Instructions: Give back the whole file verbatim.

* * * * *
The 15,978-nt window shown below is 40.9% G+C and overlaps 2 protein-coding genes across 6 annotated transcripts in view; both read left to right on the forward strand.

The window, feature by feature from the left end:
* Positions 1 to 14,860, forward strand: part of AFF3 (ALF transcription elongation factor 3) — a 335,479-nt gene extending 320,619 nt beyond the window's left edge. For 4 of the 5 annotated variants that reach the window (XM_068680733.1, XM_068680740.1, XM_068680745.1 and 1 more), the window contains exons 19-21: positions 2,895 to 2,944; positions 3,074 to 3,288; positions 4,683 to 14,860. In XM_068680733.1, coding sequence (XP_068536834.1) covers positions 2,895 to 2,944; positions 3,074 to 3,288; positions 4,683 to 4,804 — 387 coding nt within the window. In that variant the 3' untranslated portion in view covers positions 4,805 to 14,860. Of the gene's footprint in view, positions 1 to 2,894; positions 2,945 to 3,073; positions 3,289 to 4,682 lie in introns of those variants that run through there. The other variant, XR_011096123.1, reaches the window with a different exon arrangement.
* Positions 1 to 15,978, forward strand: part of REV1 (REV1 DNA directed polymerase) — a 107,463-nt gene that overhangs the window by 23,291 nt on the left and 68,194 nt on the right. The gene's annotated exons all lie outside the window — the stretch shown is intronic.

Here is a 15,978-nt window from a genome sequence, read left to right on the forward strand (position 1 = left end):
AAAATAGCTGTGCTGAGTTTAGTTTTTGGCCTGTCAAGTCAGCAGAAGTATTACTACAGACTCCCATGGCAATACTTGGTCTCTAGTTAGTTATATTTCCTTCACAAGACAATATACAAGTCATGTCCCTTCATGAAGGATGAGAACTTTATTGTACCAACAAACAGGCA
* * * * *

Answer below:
The 15,978-nt window shown below is 40.9% G+C and overlaps 2 protein-coding genes across 6 annotated transcripts in view; both read left to right on the forward strand.

The window, feature by feature from the left end:
* Positions 1 to 14,860, forward strand: part of AFF3 (ALF transcription elongation factor 3) — a 335,479-nt gene extending 320,619 nt beyond the window's left edge. For 4 of the 5 annotated variants that reach the window (XM_068680733.1, XM_068680740.1, XM_068680745.1 and 1 more), the window contains exons 19-21: positions 2,895 to 2,944; positions 3,074 to 3,288; positions 4,683 to 14,860. In XM_068680733.1, coding sequence (XP_068536834.1) covers positions 2,895 to 2,944; positions 3,074 to 3,288; positions 4,683 to 4,804 — 387 coding nt within the window. In that variant the 3' untranslated portion in view covers positions 4,805 to 14,860. Of the gene's footprint in view, positions 1 to 2,894; positions 2,945 to 3,073; positions 3,289 to 4,682 lie in introns of those variants that run through there. The other variant, XR_011096123.1, reaches the window with a different exon arrangement.
* Positions 1 to 15,978, forward strand: part of REV1 (REV1 DNA directed polymerase) — a 107,463-nt gene that overhangs the window by 23,291 nt on the left and 68,194 nt on the right. The gene's annotated exons all lie outside the window — the stretch shown is intronic.

Here is a 15,978-nt window from a genome sequence, read left to right on the forward strand (position 1 = left end):
AAAATAGCTGTGCTGAGTTTAGTTTTTGGCCTGTCAAGTCAGCAGAAGTATTACTACAGACTCCCATGGCAATACTTGGTCTCTAGTTAGTTATATTTCCTTCACAAGACAATATACAAGTCATGTCCCTTCATGAAGGATGAGAACTTTATTGTACCAACAAACAGGCA